A playmaker is essentially, any player which provides a creative fulcrum within a side, an individual whose ability to manufacture oppurtunities for his team mates, is above that of any other. Traditionally, two variations of the playmaker have existed within the game: the first is simply a player who drifts in between the opposition’s defensive and middle lines, provides the central figure through which all chances are created, aided by technique, great precision and elegance. A perfect example is Riquelme himself, Pablo Aimar, Valeron, Scholes or possible even Zinedine Zidane.
Riquelme: An example of the traditional playmaker
The second, possibly less recognised style of playmaking is the deep-seated playmaker – a man who remains deep even when his side attacks, and acts as his sides creative hub – picking out team-mates, controlling the flow, and rhythm of a game from a much deeper position than the ‘number 10’. Examples include Andrea Pirlo, and Xabi Alonso.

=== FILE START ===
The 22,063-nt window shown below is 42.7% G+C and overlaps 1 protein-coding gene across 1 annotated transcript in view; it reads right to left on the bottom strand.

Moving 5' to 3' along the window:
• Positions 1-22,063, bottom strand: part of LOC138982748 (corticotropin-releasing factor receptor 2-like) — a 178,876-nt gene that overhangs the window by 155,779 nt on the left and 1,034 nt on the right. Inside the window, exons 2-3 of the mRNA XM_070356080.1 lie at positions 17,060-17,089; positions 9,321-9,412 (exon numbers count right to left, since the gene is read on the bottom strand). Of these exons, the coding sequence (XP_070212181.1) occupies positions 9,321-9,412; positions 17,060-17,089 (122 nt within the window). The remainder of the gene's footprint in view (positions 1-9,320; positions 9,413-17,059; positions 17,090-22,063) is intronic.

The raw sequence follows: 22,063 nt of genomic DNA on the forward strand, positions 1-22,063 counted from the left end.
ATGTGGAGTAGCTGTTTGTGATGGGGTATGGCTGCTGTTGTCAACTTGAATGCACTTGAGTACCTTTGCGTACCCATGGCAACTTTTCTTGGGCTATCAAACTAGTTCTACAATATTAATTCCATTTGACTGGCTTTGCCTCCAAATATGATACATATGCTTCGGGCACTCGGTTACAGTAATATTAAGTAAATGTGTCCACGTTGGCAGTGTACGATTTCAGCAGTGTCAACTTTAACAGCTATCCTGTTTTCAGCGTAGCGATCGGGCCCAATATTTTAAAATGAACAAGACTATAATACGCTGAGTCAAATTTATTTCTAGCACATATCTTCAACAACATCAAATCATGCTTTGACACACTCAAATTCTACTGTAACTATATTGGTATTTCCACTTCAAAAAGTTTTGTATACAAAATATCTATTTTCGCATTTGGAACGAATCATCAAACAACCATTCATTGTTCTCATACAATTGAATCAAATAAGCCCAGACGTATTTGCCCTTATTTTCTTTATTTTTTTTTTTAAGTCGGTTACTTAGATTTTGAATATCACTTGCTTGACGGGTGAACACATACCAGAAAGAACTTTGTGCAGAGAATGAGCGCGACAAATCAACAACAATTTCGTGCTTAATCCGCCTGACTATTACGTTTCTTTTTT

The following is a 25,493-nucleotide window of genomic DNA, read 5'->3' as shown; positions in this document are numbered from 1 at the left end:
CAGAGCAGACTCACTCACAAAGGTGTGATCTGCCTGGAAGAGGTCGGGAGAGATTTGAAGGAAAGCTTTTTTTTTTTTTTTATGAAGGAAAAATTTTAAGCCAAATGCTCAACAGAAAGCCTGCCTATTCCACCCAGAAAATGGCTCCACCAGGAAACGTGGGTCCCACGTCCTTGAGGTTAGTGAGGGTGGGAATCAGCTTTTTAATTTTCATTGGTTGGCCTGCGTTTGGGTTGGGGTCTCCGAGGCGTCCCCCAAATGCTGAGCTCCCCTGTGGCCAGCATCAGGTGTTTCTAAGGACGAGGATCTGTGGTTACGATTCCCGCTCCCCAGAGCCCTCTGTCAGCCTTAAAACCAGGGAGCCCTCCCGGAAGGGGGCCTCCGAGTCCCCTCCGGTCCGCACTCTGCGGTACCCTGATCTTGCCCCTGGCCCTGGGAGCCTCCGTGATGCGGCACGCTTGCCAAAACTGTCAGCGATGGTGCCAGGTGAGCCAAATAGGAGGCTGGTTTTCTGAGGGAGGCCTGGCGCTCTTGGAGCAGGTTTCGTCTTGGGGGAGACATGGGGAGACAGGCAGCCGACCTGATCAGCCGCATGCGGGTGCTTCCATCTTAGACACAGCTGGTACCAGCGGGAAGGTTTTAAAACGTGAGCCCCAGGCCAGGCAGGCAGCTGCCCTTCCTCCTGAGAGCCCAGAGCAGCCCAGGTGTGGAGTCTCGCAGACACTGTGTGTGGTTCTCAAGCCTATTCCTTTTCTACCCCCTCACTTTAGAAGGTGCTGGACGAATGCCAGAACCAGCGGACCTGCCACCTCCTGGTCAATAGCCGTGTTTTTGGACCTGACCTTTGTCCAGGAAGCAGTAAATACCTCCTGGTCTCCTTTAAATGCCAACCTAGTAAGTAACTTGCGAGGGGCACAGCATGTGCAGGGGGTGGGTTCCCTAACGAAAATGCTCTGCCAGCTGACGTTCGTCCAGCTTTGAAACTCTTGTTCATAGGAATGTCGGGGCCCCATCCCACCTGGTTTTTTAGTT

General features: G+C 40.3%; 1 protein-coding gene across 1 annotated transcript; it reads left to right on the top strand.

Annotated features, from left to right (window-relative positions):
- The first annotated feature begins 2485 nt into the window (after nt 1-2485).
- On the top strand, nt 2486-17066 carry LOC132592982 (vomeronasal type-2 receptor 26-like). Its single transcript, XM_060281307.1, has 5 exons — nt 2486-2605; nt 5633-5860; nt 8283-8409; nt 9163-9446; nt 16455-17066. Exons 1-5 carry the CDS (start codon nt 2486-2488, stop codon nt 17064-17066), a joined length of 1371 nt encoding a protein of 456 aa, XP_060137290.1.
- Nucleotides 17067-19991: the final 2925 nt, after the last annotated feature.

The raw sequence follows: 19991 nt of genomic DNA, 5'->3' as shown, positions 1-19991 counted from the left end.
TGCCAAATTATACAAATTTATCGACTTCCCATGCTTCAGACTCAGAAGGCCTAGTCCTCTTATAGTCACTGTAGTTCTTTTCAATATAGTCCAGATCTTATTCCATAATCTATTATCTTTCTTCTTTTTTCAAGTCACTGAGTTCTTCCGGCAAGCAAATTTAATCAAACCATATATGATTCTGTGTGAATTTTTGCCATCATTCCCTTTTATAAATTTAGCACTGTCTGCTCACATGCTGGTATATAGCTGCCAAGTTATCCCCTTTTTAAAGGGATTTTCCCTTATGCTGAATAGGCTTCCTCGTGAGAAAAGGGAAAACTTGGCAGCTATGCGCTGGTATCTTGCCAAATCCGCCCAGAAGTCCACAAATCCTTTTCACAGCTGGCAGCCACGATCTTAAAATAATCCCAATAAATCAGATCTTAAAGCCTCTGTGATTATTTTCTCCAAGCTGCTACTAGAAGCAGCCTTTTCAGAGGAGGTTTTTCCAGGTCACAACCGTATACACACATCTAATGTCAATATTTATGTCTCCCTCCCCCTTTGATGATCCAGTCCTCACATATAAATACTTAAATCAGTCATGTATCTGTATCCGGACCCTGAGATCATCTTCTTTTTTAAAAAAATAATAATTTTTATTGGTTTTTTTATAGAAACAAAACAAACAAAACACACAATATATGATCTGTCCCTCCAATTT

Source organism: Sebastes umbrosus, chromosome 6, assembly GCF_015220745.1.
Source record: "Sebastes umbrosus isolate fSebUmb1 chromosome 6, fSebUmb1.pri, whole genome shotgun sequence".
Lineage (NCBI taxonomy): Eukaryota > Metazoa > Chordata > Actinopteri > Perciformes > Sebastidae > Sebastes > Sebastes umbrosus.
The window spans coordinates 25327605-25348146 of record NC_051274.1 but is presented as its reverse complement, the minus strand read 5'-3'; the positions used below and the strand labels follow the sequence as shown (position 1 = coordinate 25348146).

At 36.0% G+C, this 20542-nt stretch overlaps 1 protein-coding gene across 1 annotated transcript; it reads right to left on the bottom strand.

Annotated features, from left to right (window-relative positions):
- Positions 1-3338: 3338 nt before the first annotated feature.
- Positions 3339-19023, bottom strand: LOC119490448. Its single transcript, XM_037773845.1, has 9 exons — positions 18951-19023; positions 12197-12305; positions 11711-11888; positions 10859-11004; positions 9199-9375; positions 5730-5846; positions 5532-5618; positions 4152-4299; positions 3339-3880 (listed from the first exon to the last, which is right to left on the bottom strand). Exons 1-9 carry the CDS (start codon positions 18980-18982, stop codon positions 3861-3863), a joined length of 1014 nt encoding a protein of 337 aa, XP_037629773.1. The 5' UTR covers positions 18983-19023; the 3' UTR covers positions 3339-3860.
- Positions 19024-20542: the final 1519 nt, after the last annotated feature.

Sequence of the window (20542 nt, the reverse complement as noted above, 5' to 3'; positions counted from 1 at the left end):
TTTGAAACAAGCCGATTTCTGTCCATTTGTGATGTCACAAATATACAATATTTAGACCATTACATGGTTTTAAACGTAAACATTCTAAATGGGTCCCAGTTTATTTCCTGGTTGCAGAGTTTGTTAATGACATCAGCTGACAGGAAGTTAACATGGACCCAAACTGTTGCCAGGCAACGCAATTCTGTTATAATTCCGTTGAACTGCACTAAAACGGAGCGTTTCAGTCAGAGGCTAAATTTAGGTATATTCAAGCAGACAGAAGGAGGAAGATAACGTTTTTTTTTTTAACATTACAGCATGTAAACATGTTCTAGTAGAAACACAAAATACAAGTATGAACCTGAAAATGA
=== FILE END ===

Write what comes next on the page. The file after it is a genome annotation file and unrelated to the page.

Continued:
The latter style seems to have come to fruition within recent times: Pirlo having performed the ‘regista'(deep-seated playmaker) so effectively for AC Milan and the Italian national side in recent times. Xabi Alonso has become crucial to the system Rafael Benitez employs at Liverpool, while Xavi, aided by Senna, helped Spain clinch the European Championships while being deployed in a similar, deeper fashion. Why is that the deep-seated playmaker has almost super-seeded the role of a traditional creative fulcrum? For one, there is more space to manouvre, to create from a deeper position, as opposed to roaming within the lines, where a tenacious defensive midfielder – so prominent in modern times – will be waiting. Modern football simply does not allow for a player to simply sit in one position, while never venturing deep to help out his side defensively – sides look for players who can offer balance, and even guile to a midfield, a player which will track back – in the deep-seated fulcrum, via the very nature of positioning, that is almost naturally provided.